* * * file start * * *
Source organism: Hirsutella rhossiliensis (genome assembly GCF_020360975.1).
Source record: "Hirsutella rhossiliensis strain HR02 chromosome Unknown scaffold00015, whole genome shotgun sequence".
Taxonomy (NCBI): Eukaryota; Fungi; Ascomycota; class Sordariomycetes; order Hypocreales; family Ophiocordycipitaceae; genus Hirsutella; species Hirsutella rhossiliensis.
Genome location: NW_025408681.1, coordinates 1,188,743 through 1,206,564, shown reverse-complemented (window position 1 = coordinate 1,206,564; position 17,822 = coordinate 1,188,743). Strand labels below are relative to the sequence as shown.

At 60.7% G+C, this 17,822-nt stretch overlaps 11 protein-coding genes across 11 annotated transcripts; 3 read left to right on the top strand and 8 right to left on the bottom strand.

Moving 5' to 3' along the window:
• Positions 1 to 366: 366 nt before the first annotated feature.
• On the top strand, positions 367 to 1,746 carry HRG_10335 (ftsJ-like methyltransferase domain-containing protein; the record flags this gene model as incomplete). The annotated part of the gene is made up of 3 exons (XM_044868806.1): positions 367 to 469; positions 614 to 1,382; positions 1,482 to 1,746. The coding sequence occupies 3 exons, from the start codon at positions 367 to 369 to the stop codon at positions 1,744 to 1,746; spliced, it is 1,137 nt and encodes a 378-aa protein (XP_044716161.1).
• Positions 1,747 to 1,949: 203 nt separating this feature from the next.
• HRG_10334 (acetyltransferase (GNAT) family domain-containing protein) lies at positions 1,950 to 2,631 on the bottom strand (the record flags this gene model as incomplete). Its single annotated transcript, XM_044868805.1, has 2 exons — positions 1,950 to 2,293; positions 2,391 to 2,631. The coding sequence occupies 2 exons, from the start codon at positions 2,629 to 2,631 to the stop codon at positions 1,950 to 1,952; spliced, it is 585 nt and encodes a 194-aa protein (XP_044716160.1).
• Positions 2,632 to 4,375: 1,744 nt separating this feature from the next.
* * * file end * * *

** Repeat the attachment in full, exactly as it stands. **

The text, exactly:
Source organism: Hirsutella rhossiliensis (genome assembly GCF_020360975.1).
Source record: "Hirsutella rhossiliensis strain HR02 chromosome Unknown scaffold00015, whole genome shotgun sequence".
Taxonomy (NCBI): Eukaryota; Fungi; Ascomycota; class Sordariomycetes; order Hypocreales; family Ophiocordycipitaceae; genus Hirsutella; species Hirsutella rhossiliensis.
Genome location: NW_025408681.1, coordinates 1,188,743 through 1,206,564, shown reverse-complemented (window position 1 = coordinate 1,206,564; position 17,822 = coordinate 1,188,743). Strand labels below are relative to the sequence as shown.

At 60.7% G+C, this 17,822-nt stretch overlaps 11 protein-coding genes across 11 annotated transcripts; 3 read left to right on the top strand and 8 right to left on the bottom strand.

Moving 5' to 3' along the window:
• Positions 1 to 366: 366 nt before the first annotated feature.
• On the top strand, positions 367 to 1,746 carry HRG_10335 (ftsJ-like methyltransferase domain-containing protein; the record flags this gene model as incomplete). The annotated part of the gene is made up of 3 exons (XM_044868806.1): positions 367 to 469; positions 614 to 1,382; positions 1,482 to 1,746. The coding sequence occupies 3 exons, from the start codon at positions 367 to 369 to the stop codon at positions 1,744 to 1,746; spliced, it is 1,137 nt and encodes a 378-aa protein (XP_044716161.1).
• Positions 1,747 to 1,949: 203 nt separating this feature from the next.
• HRG_10334 (acetyltransferase (GNAT) family domain-containing protein) lies at positions 1,950 to 2,631 on the bottom strand (the record flags this gene model as incomplete). Its single annotated transcript, XM_044868805.1, has 2 exons — positions 1,950 to 2,293; positions 2,391 to 2,631. The coding sequence occupies 2 exons, from the start codon at positions 2,629 to 2,631 to the stop codon at positions 1,950 to 1,952; spliced, it is 585 nt and encodes a 194-aa protein (XP_044716160.1).
• Positions 2,632 to 4,375: 1,744 nt separating this feature from the next.